Now if you can show me a situation where in a civilized country Muslims are insisting on Sharia courts handling criminal matters or their decisions being binding in legal courts or non-Muslims being bound by Sharia court decisions well then I will change my stance.  In the mean time it appears as if it’s nothing more than at worse waiving your rights to a civil trial and agreeing to arbitration.  And people do that all the time in this country, hell I just did that on Sunday when signing a contract to build a new house.  

  • pagansister

    I’m sure the woman applied for the job just so she could “infiltrate” the government—no other reason–like being qualified for the position!   Would she have been hired if she wasn’t qualified?  I would hope not.  Douglas needs to get over his not so important self! 

  • sailor

    “Sharia is not an existential threat to the UK or the USA”
    Not true, the UK stupidly allows Sharia law to operate as a second branch of law between consenting parties. As a result they can discriminate against women, and women can be coerced into accepting Sharia law with different outcomes than if they were using British law.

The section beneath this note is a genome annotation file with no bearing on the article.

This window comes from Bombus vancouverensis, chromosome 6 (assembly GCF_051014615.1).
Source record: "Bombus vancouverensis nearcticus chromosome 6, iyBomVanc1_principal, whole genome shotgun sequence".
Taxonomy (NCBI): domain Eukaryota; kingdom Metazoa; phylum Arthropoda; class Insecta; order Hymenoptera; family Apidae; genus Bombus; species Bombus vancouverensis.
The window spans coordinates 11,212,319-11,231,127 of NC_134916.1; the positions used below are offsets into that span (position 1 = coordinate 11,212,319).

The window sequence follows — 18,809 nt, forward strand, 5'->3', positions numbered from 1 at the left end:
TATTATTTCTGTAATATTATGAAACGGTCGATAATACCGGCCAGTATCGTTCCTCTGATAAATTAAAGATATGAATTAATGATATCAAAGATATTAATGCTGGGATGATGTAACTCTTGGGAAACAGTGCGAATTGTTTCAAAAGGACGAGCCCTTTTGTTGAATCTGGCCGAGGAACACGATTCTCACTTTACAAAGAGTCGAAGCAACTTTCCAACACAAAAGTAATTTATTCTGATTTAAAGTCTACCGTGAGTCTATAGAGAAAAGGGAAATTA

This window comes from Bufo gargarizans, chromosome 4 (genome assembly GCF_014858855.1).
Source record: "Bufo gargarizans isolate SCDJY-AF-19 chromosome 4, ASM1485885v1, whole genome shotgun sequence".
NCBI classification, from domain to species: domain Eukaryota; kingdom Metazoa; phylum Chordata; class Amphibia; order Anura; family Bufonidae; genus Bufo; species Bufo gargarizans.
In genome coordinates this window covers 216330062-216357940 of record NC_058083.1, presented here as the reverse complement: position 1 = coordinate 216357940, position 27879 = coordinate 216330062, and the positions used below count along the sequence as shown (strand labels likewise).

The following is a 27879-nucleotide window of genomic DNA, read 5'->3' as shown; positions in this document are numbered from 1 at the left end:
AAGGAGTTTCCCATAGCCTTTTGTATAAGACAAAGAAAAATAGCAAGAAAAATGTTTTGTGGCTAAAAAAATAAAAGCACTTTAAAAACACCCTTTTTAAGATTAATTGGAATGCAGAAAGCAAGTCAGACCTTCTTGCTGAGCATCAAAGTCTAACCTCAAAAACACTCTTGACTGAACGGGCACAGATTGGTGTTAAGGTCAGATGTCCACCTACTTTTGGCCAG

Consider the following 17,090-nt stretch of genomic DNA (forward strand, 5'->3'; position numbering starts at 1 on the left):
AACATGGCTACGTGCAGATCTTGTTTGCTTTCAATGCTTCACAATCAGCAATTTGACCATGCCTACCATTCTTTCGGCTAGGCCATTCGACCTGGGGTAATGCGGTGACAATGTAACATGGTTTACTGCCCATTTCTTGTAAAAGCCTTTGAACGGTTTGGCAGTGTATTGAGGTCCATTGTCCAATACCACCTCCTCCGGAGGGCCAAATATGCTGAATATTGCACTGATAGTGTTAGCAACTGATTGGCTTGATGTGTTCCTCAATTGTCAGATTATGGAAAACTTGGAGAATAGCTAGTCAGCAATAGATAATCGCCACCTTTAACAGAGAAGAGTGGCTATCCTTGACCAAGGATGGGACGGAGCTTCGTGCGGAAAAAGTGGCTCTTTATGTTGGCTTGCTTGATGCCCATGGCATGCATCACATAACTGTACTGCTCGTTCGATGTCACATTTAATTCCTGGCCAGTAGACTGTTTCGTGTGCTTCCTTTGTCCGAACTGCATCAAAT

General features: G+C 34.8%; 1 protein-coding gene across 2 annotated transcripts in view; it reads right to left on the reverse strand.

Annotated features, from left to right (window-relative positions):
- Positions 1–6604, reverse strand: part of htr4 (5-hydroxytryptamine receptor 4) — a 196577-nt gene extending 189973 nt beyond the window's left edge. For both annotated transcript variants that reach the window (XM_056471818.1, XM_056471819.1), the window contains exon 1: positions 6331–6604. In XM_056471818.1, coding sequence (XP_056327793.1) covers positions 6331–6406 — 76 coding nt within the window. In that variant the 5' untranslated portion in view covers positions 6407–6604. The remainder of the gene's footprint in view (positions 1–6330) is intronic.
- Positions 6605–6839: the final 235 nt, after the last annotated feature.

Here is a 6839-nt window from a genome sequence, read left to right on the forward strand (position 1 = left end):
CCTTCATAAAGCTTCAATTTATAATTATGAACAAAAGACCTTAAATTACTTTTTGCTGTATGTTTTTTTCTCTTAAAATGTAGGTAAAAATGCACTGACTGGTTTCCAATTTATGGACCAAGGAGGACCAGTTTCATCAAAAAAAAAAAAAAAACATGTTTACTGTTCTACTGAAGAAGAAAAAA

A country should only have one form of law for all, I hope the USA sticks to that. I don’t think any bills need to be passed because I cannot see the US allowing a two tier law. But if they ever thought of it, the UK would be a good example of why not to do it. There should only be one law for all. The UK also allows for some kind of Jewish law, possibly equally aweful.

  • sailor

    “Sharia is not an existential threat to the UK or the USA”
    Not true, the UK stupidly allows Sharia law to operate as a second branch of law between consenting parties. As a result they can discriminate against women, and women can be coerced into accepting Sharia law with different outcomes than if they were using British law.